Abstract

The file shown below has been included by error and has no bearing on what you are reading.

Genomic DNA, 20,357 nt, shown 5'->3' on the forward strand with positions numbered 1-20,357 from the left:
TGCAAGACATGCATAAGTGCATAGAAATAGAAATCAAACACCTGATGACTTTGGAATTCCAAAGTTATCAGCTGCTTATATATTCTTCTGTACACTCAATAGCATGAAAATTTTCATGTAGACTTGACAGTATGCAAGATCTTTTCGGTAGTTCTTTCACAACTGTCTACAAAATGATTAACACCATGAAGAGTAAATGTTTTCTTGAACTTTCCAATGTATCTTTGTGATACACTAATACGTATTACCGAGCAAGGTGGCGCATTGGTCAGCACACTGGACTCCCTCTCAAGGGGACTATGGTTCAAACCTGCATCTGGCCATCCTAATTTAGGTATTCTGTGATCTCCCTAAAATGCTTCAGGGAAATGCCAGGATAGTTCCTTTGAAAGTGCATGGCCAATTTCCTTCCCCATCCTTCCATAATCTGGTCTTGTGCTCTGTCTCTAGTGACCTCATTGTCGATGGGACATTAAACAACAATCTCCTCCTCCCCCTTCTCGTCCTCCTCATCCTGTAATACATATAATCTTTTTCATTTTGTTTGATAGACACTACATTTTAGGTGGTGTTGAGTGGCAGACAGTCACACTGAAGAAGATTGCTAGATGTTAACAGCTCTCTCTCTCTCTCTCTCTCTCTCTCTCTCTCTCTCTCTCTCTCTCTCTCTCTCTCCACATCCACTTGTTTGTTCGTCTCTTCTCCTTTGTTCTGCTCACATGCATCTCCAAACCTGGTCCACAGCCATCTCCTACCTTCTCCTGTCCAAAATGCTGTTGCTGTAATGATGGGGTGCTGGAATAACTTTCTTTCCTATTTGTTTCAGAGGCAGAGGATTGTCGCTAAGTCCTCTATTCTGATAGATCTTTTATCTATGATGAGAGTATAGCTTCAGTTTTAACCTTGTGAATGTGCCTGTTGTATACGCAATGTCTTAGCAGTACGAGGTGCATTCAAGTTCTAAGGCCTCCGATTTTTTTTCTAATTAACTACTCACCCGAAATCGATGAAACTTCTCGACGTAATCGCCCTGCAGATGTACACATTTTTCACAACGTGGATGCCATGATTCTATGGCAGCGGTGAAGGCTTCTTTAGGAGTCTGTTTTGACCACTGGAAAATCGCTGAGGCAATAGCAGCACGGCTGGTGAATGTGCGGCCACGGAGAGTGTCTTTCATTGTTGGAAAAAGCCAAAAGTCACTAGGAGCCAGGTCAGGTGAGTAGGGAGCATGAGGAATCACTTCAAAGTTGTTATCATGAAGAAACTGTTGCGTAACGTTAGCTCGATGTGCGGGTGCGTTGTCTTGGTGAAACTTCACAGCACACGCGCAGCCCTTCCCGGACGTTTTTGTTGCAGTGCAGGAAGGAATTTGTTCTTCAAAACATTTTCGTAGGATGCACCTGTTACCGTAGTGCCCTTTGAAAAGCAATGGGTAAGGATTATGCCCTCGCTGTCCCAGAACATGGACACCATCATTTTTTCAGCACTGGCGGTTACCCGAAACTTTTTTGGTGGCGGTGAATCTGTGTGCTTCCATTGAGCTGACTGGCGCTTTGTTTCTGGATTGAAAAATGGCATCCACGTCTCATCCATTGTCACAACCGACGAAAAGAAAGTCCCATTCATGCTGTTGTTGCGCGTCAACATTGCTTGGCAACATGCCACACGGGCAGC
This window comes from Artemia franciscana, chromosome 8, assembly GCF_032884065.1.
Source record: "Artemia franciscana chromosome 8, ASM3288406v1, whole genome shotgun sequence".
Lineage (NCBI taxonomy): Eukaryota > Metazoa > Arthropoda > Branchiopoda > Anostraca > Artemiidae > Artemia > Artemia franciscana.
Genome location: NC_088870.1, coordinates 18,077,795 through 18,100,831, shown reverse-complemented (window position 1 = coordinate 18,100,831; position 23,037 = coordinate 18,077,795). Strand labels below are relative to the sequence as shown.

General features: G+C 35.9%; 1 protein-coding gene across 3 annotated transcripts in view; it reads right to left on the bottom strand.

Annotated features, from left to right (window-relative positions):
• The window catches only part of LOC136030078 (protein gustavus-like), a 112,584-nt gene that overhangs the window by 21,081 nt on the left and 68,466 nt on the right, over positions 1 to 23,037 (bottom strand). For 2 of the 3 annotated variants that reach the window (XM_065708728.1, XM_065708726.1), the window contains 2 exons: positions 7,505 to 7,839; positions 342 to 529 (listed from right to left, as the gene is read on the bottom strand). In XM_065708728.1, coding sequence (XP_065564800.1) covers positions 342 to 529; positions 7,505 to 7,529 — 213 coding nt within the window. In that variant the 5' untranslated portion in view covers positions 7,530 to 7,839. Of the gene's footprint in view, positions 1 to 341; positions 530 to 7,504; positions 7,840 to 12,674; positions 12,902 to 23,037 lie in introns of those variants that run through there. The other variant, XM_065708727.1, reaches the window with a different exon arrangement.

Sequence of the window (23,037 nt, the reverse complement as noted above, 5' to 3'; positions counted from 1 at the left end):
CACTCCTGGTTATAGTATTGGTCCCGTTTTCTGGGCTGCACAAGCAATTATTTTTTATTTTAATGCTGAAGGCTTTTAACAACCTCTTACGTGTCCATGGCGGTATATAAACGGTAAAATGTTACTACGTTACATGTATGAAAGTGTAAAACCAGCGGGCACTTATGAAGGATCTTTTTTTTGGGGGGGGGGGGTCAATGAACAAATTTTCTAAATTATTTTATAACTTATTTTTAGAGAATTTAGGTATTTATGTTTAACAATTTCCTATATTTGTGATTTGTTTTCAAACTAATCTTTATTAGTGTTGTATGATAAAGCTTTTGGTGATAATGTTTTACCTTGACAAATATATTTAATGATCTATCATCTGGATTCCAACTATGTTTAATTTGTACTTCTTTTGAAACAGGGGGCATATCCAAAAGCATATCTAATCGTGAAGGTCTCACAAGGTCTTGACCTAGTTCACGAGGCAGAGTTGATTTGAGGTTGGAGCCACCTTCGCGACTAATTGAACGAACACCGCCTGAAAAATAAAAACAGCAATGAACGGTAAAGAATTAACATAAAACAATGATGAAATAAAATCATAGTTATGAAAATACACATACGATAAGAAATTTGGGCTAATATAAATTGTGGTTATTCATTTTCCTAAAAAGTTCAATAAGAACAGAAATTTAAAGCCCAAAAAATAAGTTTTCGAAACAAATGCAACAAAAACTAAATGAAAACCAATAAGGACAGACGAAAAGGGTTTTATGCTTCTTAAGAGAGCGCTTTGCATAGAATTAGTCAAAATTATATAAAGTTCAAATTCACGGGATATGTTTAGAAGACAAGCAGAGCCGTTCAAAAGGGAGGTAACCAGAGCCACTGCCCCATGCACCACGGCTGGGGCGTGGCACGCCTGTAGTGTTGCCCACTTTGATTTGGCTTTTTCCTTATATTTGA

Locally rich (up to 40% Cu) Cu-(Fe) sulfide mineralization with minor Ag occurs in fault-related fissure veins cutting, but probably penecontemporaneous with, Keweenawan plateau basalt lava flows at Mamainse Point, Ontario. Paragenetic studies of samples from the Coppercorp mine define four stages of mineralization: (1) early pyrite-(chalcopyrite) with strong silicification and sericitic alteration; (2) a transitional stage of chalcopyrite-hematite and bornite-hematite assemblages, with propylitic alteration; (3) main-stage chalcocite-hematite, often replacing earlier sulfides, with propylitic alteration; and (4) late-stage, low-temperature calcite deposition, with local Cu degrees , Ag degrees , Cu arsenides, and cuprite. This paragenetic sequence suggests an increase in f (sub O 2 ) , perhaps accompanied by an increase in pH and a decrease in total sulfur activity.The mineralized fissures crosscut but are coeval with regional-scale low-grade (zeolitic to local epidotic) alteration in the plateau basalt sequence; their mineralogy, particularly the early sericitic wall-rock alteration, is at variance with the regional alteration mineralogy. This contrast is supported by fluid inclusion and light stable isotope data. Temperatures of the regional alteration reached little higher than 300 degrees C at the base of the lava pile, and fluid salinities were generally below approximately 2 equiv wt percent NaCl, suggesting the dominant presence of meteoric water. However, in the fissure veins, fluids varied from <200 degrees C and <2 equiv wt percent NaCl, to > or = 450 degrees C and approximately 22 equiv wt percent NaCl. Fluid inclusions representing the hot saline fluids were only found in the presence of copper mineralization, and it is therefore concluded that these fluids were responsible for metal transport. Analysis of decrepitation residues from fluid inclusions in chalcocite indicate that the fluids were dominantly NaCl-CaCl 2 -H 2 O solutions; suppression of the critical curve by the presence of Ca (super +2) permits the interpretation that these saline, high-temperature fluids were near their critical point at approximately 450 degrees C. Their high temperatures compared to the ambient fluids suggest that they were derived from below the Keweenawan lava pile and that they may have been associated with intrusive magmatic activity. Approximately positively correlated arrays of homogenization temperature vs. salinity data from fluid inclusions in ore samples suggest that mixing between the hot saline fluid and the cooler meteoric ground waters was an important mechanism for deposition of Cu-(Fe) sulfides. The combined effects of rapid cooling, dilution, neutralization, and oxidation resulting from this process would cause a significant drop in copper solubility with consequent deposition of ore; this process would also explain the observed paragenetic sequence of reduced to oxidized assemblages.The delta 13 C values of calcite from the fissure veins average -3.9 + or - 0.9 per mil (n = 12), and fluid delta 18 O ratios calculated from seven samples of quartz and epidote intergrown with sulfides range from 10.7 to 2.5 per mil (+ or -2ppm due to temperature uncertainties). These isotopic ratios overlap the ranges for magmatic carbon and water, respectively. Eight samples of late calcite from mineralized veins indicate fluid delta 18 O values ranging from 4.8 to -3.1 per mil (+ or -0.5-4.5ppm). Calcite from barren veins (n = 3) and from veinlets associated with the regional alteration (n = 4) extend this range down to -6.9 per mil; delta 13 C ratios of between -2.7 and +0.7 per mil were obtained from these last four samples. Negative fluid delta 18 O values and delta 13 C values of carbonates near zero per mil suggest the dominant presence of meteoric waters and atmospheric carbon, respectively, in the regional system and the dominance of meteoric water in barren veins in the fissures; this interpretation is in agreement with the fluid inclusion data. The range of delta 18 O from magmatic to lighter values in the mineralized veins suggests that meteoric water was also present during ore deposition and was mixed in varying proportions with a magmatic fluid. The isotopic data, therefore, support a model of meteoric ground water and magmatic (or highly exchanged) fluid interaction in the fissure veins.Comparisons are made to the nearby Keweenawan Jogran Cu-(Mo) porphyry, and the Tribag Cu-(Mo) breccia pipes. Similarities between these deposits and the Mamainse Point fissure veins in mineralogy, fluid properties, and light stable isotope compositions suggest a genetic link. It is proposed that the Coppercorp, Tribag, and Jogran deposits represent successively deeper levels of exposure in Keweenawan porphyry-related hydrothermal systems. Richest ore deposition occurred in the high-level fissure veins at Coppercorp, due to focused mixing of hot metalliferous fluids with meteoric ground waters.

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